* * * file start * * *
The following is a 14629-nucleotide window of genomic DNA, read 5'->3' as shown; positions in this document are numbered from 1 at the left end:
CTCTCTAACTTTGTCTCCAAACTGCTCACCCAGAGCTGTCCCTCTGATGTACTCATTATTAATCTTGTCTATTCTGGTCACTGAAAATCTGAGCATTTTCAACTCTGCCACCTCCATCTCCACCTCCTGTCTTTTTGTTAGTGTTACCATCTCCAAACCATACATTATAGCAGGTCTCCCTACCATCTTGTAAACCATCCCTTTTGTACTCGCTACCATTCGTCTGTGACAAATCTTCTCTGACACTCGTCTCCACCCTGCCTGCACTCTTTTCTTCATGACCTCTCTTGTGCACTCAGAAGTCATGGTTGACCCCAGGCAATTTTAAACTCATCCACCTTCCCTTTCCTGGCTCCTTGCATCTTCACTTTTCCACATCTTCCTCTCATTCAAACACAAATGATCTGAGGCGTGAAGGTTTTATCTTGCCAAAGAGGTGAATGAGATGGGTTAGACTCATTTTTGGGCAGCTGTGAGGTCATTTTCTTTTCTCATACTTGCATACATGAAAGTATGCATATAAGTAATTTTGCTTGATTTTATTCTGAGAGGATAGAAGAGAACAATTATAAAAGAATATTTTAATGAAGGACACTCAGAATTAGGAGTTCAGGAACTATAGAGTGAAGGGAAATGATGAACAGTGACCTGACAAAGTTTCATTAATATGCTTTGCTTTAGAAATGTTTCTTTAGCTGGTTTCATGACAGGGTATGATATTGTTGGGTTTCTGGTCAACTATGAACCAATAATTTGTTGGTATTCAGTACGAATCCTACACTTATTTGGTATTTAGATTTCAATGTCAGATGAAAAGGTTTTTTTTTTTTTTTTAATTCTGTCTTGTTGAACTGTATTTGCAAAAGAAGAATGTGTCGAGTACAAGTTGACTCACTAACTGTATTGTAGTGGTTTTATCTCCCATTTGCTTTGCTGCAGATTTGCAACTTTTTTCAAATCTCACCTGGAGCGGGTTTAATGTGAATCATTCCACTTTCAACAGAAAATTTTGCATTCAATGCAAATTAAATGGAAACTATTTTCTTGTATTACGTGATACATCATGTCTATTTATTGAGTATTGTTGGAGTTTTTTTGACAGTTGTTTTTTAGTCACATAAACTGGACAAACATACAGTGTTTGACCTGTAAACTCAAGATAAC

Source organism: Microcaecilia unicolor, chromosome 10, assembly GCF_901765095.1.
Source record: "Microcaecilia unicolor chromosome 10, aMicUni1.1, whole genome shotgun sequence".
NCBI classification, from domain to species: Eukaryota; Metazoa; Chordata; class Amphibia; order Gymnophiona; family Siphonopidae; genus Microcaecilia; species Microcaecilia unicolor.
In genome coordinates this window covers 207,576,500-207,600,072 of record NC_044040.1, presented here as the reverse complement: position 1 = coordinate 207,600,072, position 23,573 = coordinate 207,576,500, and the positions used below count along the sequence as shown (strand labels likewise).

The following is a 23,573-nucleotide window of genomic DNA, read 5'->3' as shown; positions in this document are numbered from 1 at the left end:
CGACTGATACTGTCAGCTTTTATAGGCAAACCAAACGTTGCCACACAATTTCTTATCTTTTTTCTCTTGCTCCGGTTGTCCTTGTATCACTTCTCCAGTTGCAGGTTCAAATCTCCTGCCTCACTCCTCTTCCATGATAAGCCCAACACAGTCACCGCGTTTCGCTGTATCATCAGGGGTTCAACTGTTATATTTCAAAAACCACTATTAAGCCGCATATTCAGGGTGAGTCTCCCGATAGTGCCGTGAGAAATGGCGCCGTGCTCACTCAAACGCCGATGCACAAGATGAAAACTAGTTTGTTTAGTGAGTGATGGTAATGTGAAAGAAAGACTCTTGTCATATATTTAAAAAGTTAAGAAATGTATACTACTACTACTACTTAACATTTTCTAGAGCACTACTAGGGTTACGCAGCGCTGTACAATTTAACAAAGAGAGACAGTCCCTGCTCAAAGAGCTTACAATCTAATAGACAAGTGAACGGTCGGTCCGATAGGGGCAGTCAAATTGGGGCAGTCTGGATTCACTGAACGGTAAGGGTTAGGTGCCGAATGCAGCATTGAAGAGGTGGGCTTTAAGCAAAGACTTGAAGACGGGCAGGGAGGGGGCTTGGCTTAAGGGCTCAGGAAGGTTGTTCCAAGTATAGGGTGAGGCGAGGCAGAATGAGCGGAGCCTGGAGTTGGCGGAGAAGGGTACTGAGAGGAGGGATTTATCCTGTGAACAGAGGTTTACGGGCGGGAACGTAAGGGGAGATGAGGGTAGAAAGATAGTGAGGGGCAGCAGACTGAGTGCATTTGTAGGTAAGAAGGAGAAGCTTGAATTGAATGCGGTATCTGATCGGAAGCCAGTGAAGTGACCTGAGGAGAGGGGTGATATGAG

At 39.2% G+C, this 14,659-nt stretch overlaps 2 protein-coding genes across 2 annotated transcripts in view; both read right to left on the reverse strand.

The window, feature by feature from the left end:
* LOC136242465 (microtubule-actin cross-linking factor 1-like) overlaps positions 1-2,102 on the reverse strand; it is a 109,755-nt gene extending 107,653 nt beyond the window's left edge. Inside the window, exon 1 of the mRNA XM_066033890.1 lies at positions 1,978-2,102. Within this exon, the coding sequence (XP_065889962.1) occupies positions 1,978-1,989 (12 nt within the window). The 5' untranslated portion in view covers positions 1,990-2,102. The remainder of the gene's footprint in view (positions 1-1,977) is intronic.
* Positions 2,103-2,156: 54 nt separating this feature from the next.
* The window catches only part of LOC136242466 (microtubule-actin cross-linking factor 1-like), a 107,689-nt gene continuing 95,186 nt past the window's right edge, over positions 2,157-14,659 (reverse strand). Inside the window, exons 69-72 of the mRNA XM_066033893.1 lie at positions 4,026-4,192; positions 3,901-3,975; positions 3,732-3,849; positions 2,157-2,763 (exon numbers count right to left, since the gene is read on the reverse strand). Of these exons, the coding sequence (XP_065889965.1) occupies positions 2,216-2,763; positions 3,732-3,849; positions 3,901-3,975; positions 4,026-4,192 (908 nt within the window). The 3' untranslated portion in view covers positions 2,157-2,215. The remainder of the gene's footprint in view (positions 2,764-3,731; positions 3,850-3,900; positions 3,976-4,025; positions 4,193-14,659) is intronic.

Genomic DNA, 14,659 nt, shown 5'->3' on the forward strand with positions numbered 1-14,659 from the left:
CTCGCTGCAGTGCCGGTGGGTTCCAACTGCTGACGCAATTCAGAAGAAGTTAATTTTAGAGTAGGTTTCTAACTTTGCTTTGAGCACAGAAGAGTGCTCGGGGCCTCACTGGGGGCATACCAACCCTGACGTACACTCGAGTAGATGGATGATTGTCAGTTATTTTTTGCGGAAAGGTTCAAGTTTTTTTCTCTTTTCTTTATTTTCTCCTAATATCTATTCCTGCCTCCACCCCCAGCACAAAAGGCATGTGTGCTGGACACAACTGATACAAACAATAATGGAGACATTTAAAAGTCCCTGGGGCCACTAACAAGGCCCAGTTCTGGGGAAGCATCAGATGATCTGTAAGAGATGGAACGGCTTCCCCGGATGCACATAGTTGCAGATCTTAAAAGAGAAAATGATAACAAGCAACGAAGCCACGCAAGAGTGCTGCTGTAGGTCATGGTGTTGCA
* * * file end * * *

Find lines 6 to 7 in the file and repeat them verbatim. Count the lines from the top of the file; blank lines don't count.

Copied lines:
In genome coordinates this window covers 207,576,500-207,600,072 of record NC_044040.1, presented here as the reverse complement: position 1 = coordinate 207,600,072, position 23,573 = coordinate 207,576,500, and the positions used below count along the sequence as shown (strand labels likewise).

The following is a 23,573-nucleotide window of genomic DNA, read 5'->3' as shown; positions in this document are numbered from 1 at the left end: